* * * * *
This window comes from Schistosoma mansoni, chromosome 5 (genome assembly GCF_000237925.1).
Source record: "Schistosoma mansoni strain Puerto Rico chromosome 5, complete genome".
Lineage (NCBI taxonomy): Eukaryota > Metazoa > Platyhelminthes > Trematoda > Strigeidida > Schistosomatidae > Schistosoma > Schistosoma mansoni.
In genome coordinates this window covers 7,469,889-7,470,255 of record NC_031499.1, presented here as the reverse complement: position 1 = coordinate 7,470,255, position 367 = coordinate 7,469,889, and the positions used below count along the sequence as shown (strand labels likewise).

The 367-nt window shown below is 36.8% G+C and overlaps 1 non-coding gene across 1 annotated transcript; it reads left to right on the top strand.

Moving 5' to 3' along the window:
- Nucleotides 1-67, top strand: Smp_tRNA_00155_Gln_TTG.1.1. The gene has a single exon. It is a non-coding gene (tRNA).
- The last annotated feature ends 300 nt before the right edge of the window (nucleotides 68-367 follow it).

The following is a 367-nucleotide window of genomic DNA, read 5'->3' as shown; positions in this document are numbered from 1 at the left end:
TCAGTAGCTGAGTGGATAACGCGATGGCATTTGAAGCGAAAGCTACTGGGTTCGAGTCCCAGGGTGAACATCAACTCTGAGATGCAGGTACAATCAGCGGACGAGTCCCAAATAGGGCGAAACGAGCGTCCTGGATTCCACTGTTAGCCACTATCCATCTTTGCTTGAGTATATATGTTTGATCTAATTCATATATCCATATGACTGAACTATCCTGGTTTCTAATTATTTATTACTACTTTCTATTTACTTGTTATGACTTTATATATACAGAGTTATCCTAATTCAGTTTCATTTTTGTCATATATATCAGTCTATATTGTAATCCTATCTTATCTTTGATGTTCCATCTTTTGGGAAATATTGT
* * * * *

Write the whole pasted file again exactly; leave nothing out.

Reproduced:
This window comes from Schistosoma mansoni, chromosome 5 (genome assembly GCF_000237925.1).
Source record: "Schistosoma mansoni strain Puerto Rico chromosome 5, complete genome".
Lineage (NCBI taxonomy): Eukaryota > Metazoa > Platyhelminthes > Trematoda > Strigeidida > Schistosomatidae > Schistosoma > Schistosoma mansoni.
In genome coordinates this window covers 7,469,889-7,470,255 of record NC_031499.1, presented here as the reverse complement: position 1 = coordinate 7,470,255, position 367 = coordinate 7,469,889, and the positions used below count along the sequence as shown (strand labels likewise).

The 367-nt window shown below is 36.8% G+C and overlaps 1 non-coding gene across 1 annotated transcript; it reads left to right on the top strand.

Moving 5' to 3' along the window:
- Nucleotides 1-67, top strand: Smp_tRNA_00155_Gln_TTG.1.1. The gene has a single exon. It is a non-coding gene (tRNA).
- The last annotated feature ends 300 nt before the right edge of the window (nucleotides 68-367 follow it).

The following is a 367-nucleotide window of genomic DNA, read 5'->3' as shown; positions in this document are numbered from 1 at the left end:
TCAGTAGCTGAGTGGATAACGCGATGGCATTTGAAGCGAAAGCTACTGGGTTCGAGTCCCAGGGTGAACATCAACTCTGAGATGCAGGTACAATCAGCGGACGAGTCCCAAATAGGGCGAAACGAGCGTCCTGGATTCCACTGTTAGCCACTATCCATCTTTGCTTGAGTATATATGTTTGATCTAATTCATATATCCATATGACTGAACTATCCTGGTTTCTAATTATTTATTACTACTTTCTATTTACTTGTTATGACTTTATATATACAGAGTTATCCTAATTCAGTTTCATTTTTGTCATATATATCAGTCTATATTGTAATCCTATCTTATCTTTGATGTTCCATCTTTTGGGAAATATTGT